To reveal more of the Enaches’ tribulations would spoil too much. Suffice to say that they are eventually compelled to make a succession of abrupt, dramatic adjustments over the course of the film's 86 minutes. One of the chief virtues of Ciorniciuc’s feature is its verité, hands-off approach to storytelling. Although the subjects will occasionally acknowledge the camera’ presence, the filmmakers rarely intrude into the frame in any obvious way. To the extent that there is a cogent story to be found in Acasa, My Home, it has been shaped almost entirely in postproduction. The viewer is often obliged to intuit from stray context clues how much time has passed or how the characters got from Point A to Point B. In this respect, Acasa often evokes Tamara Kotevska and Lubomir Stefanov’s masterful Honeyland (2019), another documentary that is more interested in observing people as they interact with one another and their environment than in explaining what is happening and why.
This isn’t to say that Acasa is focused solely on the abstract beauty of, say, children running through reeds on a blindingly sunny day – or the raw pathos of a defeated man surrounded by his castoff possessions. Like Honeyland, Ciorniciuc’s feature is about Big Ideas, but its loose, observational style ensures that the film never feels didactic. Acasa vividly illustrates the multifaceted tensions between traditionalism and modernity, all without ever ostentatiously announcing itself as a film that is about such things. Its richness emerges organically as the filmmakers watch and listen, their camera determinedly following along as the Enaches stumble from their beloved green world into an unfamiliar gray one. When Gica and Vali have a knock-down argument late in the film, it feels less like reality-television melodrama than an authentic, real-time eruption of vicious resentments that have been building for years.
The film’s diffident approach to its characters serves it well – especially where it concerns Gica. Like most men who position themselves as the lonely adversaries of vast, unfeeling institutions, the elder Enache is a compelling, sympathetic, and even romantic figure. He’s also an abuser and manipulator, whose control over his family has a distinctly cult-like tinge. When the representatives of a local charity drop off donated Christmas presents at the campsite, Gica picks through the gifts and chucks all the books into the stove – no progeny of his are going to be poisoned by the outside world’s influence. He bullies his wife and children with dictatorial threats and occasional outbursts of violence, and his marginal lifestyle often seems less about utopianism than maintaining ironclad power over his family. Ultimately, it’s to the film’s benefit that Gica is never really given an opportunity to clearly articulate his worldview – viewers are left to draw their own conclusions based on his words and actions, rather than his purported ideals. In a shrewd move, Ciorniciuc also subtly shifts the film’s focus from Gica to Vali over its running time, a strategy that mitigates the sour spectacle of the older man’s behavior with the son’s warmer and more sensible (if still uncertain) demeanor.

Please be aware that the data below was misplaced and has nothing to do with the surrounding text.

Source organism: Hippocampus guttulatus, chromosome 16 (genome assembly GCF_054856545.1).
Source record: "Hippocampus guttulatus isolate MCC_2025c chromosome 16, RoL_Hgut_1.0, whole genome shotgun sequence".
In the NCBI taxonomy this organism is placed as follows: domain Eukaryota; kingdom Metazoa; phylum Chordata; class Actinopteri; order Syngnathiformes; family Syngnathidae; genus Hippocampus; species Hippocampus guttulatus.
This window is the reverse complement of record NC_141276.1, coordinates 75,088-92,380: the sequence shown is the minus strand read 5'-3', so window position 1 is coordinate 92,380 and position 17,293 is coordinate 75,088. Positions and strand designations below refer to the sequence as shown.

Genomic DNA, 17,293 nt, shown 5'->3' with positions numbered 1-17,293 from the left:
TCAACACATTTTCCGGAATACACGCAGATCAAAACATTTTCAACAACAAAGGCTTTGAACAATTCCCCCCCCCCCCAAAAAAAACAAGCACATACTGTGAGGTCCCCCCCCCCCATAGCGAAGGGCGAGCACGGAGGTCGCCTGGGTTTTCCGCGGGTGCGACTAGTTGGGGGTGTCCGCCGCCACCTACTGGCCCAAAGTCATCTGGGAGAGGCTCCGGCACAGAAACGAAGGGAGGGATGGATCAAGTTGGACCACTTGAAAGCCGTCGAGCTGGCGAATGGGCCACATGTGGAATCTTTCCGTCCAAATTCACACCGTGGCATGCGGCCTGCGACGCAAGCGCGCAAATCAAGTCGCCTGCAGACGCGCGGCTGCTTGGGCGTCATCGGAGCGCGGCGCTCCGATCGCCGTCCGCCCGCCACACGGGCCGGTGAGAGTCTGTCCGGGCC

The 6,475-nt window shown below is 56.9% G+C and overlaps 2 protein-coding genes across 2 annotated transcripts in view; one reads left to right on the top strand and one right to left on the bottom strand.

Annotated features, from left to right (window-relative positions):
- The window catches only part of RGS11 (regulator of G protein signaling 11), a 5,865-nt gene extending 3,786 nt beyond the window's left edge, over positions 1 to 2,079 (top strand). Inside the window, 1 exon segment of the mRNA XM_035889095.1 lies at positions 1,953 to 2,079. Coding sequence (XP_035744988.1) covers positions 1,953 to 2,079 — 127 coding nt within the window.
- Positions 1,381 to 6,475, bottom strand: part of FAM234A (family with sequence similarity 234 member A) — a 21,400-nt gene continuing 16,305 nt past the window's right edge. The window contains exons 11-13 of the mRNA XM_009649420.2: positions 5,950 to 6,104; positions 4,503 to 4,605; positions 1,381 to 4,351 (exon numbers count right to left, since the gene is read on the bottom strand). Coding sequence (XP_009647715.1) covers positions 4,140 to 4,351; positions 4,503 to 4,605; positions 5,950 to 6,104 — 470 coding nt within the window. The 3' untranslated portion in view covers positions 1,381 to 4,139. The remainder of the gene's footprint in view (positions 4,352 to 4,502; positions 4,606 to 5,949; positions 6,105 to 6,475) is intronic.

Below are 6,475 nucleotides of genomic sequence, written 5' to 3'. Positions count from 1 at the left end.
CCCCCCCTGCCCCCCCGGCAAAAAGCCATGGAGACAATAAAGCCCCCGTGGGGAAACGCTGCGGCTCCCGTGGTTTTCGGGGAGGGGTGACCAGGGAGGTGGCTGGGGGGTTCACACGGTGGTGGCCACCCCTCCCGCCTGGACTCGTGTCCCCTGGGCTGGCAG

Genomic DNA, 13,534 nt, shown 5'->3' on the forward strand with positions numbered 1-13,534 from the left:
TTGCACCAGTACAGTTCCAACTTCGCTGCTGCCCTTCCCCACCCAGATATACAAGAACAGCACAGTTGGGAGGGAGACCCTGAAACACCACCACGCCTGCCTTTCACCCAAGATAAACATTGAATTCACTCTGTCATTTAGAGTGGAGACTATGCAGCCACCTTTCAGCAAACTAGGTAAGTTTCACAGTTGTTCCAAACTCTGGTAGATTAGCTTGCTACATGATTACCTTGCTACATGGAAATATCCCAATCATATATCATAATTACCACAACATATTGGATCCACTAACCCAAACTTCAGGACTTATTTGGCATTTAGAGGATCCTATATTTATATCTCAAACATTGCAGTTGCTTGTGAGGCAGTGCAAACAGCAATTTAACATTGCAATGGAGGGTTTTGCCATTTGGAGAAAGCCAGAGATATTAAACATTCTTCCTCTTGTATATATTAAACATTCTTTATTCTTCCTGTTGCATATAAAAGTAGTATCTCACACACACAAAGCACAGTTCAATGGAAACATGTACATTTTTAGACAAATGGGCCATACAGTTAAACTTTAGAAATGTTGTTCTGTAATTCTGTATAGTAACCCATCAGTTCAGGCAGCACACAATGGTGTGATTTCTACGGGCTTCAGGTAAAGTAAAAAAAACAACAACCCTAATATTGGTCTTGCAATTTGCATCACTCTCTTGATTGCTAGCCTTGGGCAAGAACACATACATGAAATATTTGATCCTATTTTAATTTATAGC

One drawback to Ciorniciuc’s light-touch approach is that the film is frustratingly reticent about the racial issues that factor into the Enaches’ plight. There are hints that the family is Romani or possibly Turkish, but their ethnicity is never definitively established beyond some off-screen insults of the “you people” variety and insinuations about their indolence and uncleanliness. Some clarity would have been appreciated, given that the family’s identity only seems to reinforce their separation from the majority of their urban countrymen. This is a nagging but minor quibble in a feature that is otherwise stylistically elegant and thematically dense, a film that conceals multitudes within its deceptively simple story about real people confronting inexorable change. It’s the first great documentary of 2021.
Acasa, My Home is now available to rent via virtual cinemas from Kino Marquee.